Where do youth learn about suicides on the Internet, and what influence does this have on suicidal ideation?

Authors


  • Conflict of interest statement: No conflicts declared.

Abstract

Background:  Young people are susceptible to suicidal behavior as a result of learning about the suicidal behavior of others. This study was designed to determine whether Internet sites, such as online news and social networking websites, expose young people to suicide stories that might increase suicide ideation.

Method:  We reinterviewed 719 young people ages 14 to 24 who had participated in a prior nationally representative survey. Respondents reported knowledge of persons they knew who had committed or attempted suicide as well as personal experiences of hopelessness and suicidal ideation on both occasions. On the second occasion one year later, they also reported use of various Internet platforms and how often they had been exposed to suicide stories on those sites, as well as from personal sources. Changes in ideation as a function of exposure to different sources of suicide stories were analyzed holding constant prior hopelessness and ideation.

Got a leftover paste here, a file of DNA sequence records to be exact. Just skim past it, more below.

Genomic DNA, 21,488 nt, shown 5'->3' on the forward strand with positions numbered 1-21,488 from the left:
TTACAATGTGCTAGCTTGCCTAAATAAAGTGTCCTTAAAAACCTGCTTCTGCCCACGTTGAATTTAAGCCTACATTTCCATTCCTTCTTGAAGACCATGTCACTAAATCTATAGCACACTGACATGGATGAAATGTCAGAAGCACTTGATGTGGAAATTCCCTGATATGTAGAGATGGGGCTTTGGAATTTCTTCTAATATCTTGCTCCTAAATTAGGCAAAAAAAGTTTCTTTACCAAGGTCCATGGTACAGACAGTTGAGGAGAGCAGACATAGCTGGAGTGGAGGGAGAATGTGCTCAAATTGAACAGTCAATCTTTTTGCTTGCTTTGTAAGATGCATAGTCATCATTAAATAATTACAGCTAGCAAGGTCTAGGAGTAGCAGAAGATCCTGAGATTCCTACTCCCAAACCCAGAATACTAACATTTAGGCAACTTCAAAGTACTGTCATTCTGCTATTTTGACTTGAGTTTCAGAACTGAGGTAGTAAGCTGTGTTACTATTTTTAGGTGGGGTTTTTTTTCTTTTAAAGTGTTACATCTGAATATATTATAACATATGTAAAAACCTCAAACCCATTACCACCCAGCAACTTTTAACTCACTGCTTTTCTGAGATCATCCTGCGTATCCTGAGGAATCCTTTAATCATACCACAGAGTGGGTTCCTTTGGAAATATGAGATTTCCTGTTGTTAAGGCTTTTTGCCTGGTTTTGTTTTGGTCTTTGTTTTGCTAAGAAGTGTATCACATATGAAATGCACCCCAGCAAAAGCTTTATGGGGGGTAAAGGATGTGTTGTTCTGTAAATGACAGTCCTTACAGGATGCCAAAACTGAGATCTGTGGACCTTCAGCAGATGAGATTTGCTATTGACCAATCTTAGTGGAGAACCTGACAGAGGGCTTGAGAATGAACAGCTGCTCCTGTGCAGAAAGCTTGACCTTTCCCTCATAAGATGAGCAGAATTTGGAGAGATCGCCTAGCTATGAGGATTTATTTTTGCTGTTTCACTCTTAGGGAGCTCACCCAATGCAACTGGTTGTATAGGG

Results:  While traditional sources of information about suicide were most often cited (79% were from friends and family or newspapers), online sources were also quite common (59%). Social networking sites were frequently cited as sources, but these reports were not linked to increases in ideation. However, online discussion forums were both cited as sources and associated with increases in ideation.

Conclusions:  The Internet and especially social networking sites are important sources of suicide stories. However, discussion forums appear to be particularly associated with increases in suicidal ideation. Greater efforts should be undertaken to promote Internet sites directed to young people that enhance effective coping with hopelessness and suicidal ideation.

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